More Ways of Optimizing Your Chances of Vaginal Birth

More Ways of Optimizing Your Chances of Vaginal Birth

Continuing our blog on optimizing your chances of vaginal birth, we discuss further recommendations based on scientific evidence.

More Ways You Can Increase Your Chances Of Vaginal Delivery

  •  Surround yourself with scientific-based, sound advice and supportive, positive people

Evidence suggests that, in addition to regular nursing care, continuous one-to-one emotional support is associated with improved outcomes for women in labor. Make sure you and your support person are prepared for the labor and delivery process beforehand by attending a childbirth class either in-person or online with the best OBGYN in Atlanta. Your support person in the delivery room will be able to help encourage you throughout labor and provide comfort measures. A support person should be a positive, comforting individual and someone you trust.

During your pregnancy, rely on sound, scientific birthing advice from the experts like your provider rather than social media, asking your friends or googling. There are literally hundreds of books about pregnancy and birth and an ever-increasing number of websites that contain information about pregnancy, labor, birth, and early parenting. Yet, despite the wealth of information that is available, many resources contain negative information, inaccuracies and can increase women’s fears about labor and birth.

Recommended Books:

    • Giving Birth with Confidence
    • Ina May’s Guide to Childbirth
    • Our Bodies, Ourselves: Pregnancy and Birth Book
    • The Birth Partner: A Complete Guide to Childbirth for Dads, Doulas, and All Labor Companions
    • Labor Progress Handbook
    • Mindful Birthing: Training the Mind, Body and Heart for Childbirth and Beyond
    • Gentle Birth, Gentle Mothering


  • Prepare for childbirth

When you know what to expect during labor and delivery, you’re more likely to feel in control and relaxed. Feeling this way might increase your chances of vaginal birth. Attending a childbirth class can help you prepare by giving you detailed information about labor, birth, pain relief choices and more. Writing a birth plan can also help you prepare for labor and birth. Your birth plan can include things like:

    • the people you want at the birth
    • your preferences for managing pain
    • the things you want in your delivery room
    • any procedures you’d like to avoid
    • the person who’ll cut the cord.

It is important to keep in mind that your baby’s plan might be different from yours. Also, what you need and want might change on the day, so think of the birth plan as a guide and stay flexible. Before labor, it’s a good idea to share your birth plan with the doctor who’ll be looking after you. This will help them understand your preferences and work with you to achieve them.

Online childbirth preparation resources:


Lamaze International

Childbirth Connection


  • Stay active and upright during labor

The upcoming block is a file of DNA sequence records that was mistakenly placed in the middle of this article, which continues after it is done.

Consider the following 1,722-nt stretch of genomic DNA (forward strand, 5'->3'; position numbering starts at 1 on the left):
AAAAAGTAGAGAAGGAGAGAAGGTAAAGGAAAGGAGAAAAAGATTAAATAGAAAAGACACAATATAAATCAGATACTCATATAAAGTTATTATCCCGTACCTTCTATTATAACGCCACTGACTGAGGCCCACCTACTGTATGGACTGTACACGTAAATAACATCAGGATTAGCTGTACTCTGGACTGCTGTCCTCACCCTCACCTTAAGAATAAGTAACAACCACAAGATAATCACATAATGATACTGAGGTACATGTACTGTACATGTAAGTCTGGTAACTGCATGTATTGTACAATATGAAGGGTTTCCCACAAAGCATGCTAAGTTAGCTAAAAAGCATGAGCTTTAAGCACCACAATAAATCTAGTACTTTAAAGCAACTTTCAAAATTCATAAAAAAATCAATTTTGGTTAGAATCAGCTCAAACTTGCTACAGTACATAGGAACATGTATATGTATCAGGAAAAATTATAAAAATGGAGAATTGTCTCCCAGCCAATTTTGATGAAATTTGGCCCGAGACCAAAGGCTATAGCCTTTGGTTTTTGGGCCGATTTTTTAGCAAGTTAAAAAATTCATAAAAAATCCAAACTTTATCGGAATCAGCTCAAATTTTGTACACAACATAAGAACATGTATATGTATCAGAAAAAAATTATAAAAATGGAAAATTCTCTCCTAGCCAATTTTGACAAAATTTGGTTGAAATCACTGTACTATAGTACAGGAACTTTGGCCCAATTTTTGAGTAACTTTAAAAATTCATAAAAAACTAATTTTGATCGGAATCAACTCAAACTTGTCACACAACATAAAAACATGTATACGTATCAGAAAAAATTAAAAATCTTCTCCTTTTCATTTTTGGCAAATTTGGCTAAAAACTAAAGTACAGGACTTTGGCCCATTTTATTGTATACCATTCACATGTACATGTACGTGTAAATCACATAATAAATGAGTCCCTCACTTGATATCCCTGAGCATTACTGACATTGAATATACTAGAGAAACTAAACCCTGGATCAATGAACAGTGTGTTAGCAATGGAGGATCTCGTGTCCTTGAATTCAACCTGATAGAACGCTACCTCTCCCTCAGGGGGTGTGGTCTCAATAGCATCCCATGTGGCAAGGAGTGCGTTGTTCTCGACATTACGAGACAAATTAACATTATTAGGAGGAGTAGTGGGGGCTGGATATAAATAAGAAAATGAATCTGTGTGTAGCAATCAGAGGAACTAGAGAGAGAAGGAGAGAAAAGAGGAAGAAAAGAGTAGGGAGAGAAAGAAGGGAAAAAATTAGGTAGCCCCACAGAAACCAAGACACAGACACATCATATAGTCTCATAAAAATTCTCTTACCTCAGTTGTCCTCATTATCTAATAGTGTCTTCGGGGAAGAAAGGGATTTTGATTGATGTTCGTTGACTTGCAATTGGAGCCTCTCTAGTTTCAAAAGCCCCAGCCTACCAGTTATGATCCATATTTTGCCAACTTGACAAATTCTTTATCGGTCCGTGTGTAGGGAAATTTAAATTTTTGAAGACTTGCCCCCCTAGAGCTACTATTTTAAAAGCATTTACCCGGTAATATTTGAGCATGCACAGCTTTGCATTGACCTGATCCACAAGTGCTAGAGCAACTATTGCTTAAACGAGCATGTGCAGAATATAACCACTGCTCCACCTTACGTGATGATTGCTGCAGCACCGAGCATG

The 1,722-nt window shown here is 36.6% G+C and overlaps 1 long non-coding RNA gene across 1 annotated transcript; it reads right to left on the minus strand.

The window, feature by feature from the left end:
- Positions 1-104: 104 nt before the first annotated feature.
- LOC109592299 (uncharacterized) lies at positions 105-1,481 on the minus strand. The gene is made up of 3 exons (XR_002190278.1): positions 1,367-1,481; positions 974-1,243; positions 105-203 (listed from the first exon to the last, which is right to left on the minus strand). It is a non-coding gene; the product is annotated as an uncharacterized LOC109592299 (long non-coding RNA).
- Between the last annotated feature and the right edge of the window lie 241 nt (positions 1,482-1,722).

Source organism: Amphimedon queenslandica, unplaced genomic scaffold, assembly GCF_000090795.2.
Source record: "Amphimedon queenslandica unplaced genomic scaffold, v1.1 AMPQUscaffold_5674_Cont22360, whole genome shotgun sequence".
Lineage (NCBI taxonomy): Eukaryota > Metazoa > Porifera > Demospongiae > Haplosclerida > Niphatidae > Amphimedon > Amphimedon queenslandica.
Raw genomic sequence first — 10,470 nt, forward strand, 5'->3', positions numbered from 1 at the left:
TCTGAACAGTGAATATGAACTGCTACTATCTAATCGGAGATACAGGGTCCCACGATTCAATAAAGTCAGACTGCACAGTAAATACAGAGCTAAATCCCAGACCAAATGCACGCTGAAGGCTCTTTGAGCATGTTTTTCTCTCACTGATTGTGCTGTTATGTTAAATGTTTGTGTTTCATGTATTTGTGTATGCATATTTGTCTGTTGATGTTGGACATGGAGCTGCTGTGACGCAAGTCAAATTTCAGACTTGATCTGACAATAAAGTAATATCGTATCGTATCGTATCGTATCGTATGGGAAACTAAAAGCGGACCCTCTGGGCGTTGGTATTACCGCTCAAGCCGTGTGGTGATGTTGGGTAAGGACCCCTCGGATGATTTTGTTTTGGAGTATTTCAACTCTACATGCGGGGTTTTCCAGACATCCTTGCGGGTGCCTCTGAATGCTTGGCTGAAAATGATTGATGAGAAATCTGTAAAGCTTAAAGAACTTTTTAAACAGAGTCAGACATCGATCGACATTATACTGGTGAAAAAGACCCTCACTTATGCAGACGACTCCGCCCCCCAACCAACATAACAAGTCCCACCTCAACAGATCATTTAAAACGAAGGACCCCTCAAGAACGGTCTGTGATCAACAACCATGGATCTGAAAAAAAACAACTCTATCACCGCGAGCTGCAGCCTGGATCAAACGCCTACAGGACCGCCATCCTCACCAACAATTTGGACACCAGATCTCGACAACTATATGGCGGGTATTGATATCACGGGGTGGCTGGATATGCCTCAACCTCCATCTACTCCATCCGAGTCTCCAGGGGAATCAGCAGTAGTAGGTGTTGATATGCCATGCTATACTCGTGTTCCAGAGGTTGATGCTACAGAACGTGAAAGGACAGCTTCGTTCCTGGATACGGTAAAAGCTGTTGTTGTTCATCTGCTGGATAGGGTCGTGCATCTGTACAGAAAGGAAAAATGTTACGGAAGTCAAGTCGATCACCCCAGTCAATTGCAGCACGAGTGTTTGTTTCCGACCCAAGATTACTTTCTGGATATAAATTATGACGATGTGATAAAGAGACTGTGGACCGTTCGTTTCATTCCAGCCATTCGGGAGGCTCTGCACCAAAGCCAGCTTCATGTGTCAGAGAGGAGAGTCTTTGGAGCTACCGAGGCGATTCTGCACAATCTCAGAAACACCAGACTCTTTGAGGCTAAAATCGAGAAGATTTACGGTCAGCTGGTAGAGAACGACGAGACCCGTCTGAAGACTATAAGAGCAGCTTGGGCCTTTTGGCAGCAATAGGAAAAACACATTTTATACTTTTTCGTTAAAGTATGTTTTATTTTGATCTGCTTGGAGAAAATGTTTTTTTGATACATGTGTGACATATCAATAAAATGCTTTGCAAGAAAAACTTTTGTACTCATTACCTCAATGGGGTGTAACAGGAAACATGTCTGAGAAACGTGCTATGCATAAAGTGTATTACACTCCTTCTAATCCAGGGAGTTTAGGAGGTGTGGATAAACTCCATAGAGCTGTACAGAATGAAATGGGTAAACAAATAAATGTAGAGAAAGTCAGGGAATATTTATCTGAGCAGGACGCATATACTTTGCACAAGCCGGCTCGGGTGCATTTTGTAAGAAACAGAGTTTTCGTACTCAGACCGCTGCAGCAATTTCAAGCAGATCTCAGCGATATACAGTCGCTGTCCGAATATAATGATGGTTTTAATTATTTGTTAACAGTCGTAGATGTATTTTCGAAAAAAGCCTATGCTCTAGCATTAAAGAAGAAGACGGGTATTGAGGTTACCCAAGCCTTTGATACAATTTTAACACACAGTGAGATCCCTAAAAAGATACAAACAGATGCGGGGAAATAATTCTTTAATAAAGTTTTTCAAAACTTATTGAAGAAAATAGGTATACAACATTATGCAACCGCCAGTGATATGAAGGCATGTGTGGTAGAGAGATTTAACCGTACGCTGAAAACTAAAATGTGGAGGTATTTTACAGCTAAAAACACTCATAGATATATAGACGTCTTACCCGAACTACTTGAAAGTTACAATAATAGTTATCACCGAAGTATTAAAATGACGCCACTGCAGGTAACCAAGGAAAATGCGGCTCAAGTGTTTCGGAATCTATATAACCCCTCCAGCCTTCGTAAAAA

In the labor and delivery room, staying active and using upright positions might help your labor progress and improve your chances of vaginal birth. This is because gravity helps move your baby down and relaxes your pelvic floor muscles. The baby can move through the birth canal with ease.

Pillows, yoga mats, cushions, water or birth balls might help you find comfortable positions for labor.


  • Create a calm and positive birth environment

The environment where you are giving birth can affect how you labor and give birth to your baby. The ideal labor environment is one where you:

    • feel safe, calm, and positive
    • have access to pain relief
    • have privacy
    • feel secure and well supported


With planning and preparation, you can usually create the environment you’d like in the hospital. For example, you could bring a Bluetooth speaker for music, aromatherapy, pillows, food, comfortable clothing, sound machine, or other things from home. This kind of environment will help you stay calm during labor, which means you’re more likely to have a vaginal birth.

Although vaginal birth is the most common delivery and viewed to be a lower risk method for full-term infants, it can be contraindicated in some circumstances. Contraindications to vaginal delivery include umbilical cord prolapse, persistent fetal distress on monitoring, placental abruption, placenta previa, suspected or confirmed cephalopelvic disproportion, fetal malpresentation, maternal instability, a history of multiple prior abdominal deliveries or of a vertical uterine scar, or active genital herpes. Many of the abovementioned contraindications are not predictable, meaning the mother has no way to influence their presence during the pregnancy and some of the contraindications may arise during the labor and delivery process. It is important to be prepared for the unexpected and stay focused on your goal of remaining healthy and having a healthy baby.

This is a continuation of our blog on optimizing your chances of vaginal birth. 

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